I organise the training for the season based on the competitions that I want to do. So I look at those and then I plan accordingly. But sometimes I also plan or re-plan as things are moving forward.
Do you prefer to train endurance climbing with a rope or doing boulder circuits?
I would prefer to climb with the rope. But I live in a small town and we just have one boulder wall. So I train endurance without a rope. Naturally, I would love to have a better facility. I can go to Barcelona to do routes, but that’s an hour’s drive so it’s not ideal. All in all I manage to train rope climbing indoors with a rope one or two times a month but in the weekends I tend to go outdoors on rock, with rope.
How do you prevent overuse injuries? Do you do compensation, stretching etc?
I tend to stretch in order to avoid injuries. I’m not one of those very flexible people, so I know I have to do it. But when I’m in the mood, I just get carried away with climbing and then I end up training flexibility separately. When I warm up before I start climbing, though, I would do some stretching.
And for your fingers of steel?
I never had a problem, I don’t seem to need anything extra : )
Do you do any mental training?
Nothing too specific. When I go cragging, I try to climb on-sight as much as possible, it’s always a bit of a challenge mentally, so that helps. But apart from this, I don’t have any specific mental training.
You participate in the the opening of many climbing gyms. Is there something you have seen at these events that should become a standard for new structures?
Not really, because many of the new gyms in Spain are aimed at people who are approaching climbing. They are not too big or the type of gyms in which you could host international competitions. In the best ones, we can host events for the Spanish Cup. Usually Top30 (the leading wall manufacturer in Spain) works really well and the structures they build specifically for the national events are the best you can find. But when you work on a new climbing gym and you make an inauguration, it’s more aimed toward people who want to start climbing.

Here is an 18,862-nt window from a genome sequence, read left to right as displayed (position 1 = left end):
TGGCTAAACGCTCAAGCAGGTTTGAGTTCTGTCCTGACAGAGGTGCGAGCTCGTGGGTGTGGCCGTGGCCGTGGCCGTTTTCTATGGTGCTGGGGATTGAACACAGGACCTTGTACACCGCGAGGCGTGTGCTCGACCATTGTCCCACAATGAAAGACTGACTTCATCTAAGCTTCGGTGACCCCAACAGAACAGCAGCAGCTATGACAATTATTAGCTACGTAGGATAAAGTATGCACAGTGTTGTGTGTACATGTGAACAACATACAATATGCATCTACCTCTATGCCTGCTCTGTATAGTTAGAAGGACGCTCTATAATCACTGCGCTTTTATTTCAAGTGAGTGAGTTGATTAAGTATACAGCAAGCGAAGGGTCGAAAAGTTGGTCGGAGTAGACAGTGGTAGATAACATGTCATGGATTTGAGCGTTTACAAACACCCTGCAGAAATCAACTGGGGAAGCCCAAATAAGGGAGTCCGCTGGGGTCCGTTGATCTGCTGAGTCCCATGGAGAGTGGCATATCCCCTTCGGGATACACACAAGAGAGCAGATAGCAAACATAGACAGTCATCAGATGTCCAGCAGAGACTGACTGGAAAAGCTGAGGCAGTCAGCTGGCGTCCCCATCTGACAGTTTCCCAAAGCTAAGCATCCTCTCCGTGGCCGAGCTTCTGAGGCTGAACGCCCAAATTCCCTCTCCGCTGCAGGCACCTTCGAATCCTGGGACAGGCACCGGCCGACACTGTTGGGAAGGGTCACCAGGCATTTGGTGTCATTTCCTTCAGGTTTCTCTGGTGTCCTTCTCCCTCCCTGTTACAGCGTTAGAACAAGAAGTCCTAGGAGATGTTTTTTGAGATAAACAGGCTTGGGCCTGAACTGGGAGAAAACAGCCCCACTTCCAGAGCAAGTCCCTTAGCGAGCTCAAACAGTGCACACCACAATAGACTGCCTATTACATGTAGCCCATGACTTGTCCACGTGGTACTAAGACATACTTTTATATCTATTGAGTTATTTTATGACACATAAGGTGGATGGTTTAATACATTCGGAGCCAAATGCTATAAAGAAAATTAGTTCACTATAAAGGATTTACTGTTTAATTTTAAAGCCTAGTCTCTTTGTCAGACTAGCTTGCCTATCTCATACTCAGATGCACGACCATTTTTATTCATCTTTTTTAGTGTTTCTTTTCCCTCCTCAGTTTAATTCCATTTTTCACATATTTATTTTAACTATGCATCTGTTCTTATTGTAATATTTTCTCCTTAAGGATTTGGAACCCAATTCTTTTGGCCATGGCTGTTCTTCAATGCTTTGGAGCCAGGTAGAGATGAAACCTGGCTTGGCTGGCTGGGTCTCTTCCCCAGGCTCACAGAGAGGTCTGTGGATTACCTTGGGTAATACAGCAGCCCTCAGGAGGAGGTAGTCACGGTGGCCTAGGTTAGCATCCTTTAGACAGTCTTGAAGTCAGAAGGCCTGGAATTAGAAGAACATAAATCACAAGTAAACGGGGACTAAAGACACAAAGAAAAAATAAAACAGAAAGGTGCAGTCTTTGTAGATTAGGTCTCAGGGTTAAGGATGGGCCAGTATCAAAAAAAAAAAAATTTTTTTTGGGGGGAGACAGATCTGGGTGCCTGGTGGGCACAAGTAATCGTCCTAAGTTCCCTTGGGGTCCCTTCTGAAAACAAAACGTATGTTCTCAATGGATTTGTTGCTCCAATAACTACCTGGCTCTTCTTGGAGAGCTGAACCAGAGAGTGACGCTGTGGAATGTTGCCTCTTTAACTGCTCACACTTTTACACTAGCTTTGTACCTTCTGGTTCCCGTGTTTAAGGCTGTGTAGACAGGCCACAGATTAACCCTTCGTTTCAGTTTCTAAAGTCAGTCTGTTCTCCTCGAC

Spain has had many strong competition climbers, but you have also a great culture and history of rock climbing. What’s the relationship between these two aspects?
Spain is one of the best countries to climb, the weather tends to be good, Catalunya has loads of rock. This has made it an interesting place for climbers coming from all around the world. Great climbers have emerged also thanks to the fact that really strong climbers, like Dani Andrada, have opened so many hard routes. All this helped to have high levels of climbing and strong climbers. But the problem is that, given this, it’s hard to have indoors structures on par with what we have outside. For example, in Austria they have really impressive structures for indoor climbing, but it’s not the same in Spain. It’s a weak spot of Spain, it’s hard to train as well as some other international athletes can.
Is it difficult to leave the competition mindset at the end of the season and switch to the mindset you need for projecting hard routes?
Personally I don’t have many problems, I can feel strong in the comps and at the same time I’d feel strong outdoors. Sure, if I have been focusing on competitions for a while and then go outdoors, it’s a bit odd at the beginning, but after 3-4 routes I am ok.
Among your latest ascents on rock, which ones are those that you liked the most?
Lately, I would say a route that has given me a lot of satisfaction was Red Ram, in Montserrat. The place is really big, but it was great to make a first ascent of the first route of 9th grade, it’s the first of that grade there. It’s a place with many routes and a lot of tradition, but not many people come to try really hard routes. But I really liked this one!
What about bouldering? You have been to some bouldering events such as Melloblocco…
I don’t do much bouldering outdoors because I really prefer to climb with a rope, I guess it’s not a mystery ; )
I find boulders very brief, I don’t get the same feeling of struggle and commitment of a route of 40 metres. I like to boulder, but I don’t get the same satisfaction as on routes.
[Below is a really high-quality video of Ramonet climbing outdoors. The footage belongs to a wider project called F0T9 (From Zero To Nine) and we are definitely looking forward to see more!]
Have you ever thought of taking a year or a few months off competitions to focus completely on rock?
At the moment no, because I feel like I’m still strong enough for competitions. Should the results not come with competitions, it might be that I’d like to take a year to have specific objectives on rock.
In the case, where would you like to go?
Probably the same places I’m going to go now that the competition season ends. My objective will be to do a 9b. I’ve been climbing 9a+ for a few years now and I feel like it’s time to break the barrier. I have enough routes to choose from, I just need to go for them!
Below, instead, is a selection of Ramon’s most impressive ascents on rock:
- Biographie (9a+): 6th ascent of the Céüse masterpiece first climbed by Chris Sharma
- Nit de Bruixes (9a+): 2nd ascent of the ultimate testpiece for one- and two-finger pockets
- Catxasa (9a+): 2nd ascent of one of the many Chris Sharma lines in the Santa Linya cave
- Red Ram (9a+, FA): first route of French 9th grade for the Montserrat area
- La Rambla (9a+, FA): first ascent of Alex Huber’s La Rambla with exit on La Reina Mora
- La Tierra Negra (9a/+): second go ascent of the Sharma route
- San Ku Kaï (9a): second go ascent
- Il Domani (9a): third go ascent of the route in the historical cave of Baltzola
- The Crew (8c+): on-sight ascent, first to on-sight 8c+ on American soil
Finally, you can follow Ramón on his Blogspot and on his Twitter accounts
Thanks again to Ramonet and his coach Toni Roy for the interview!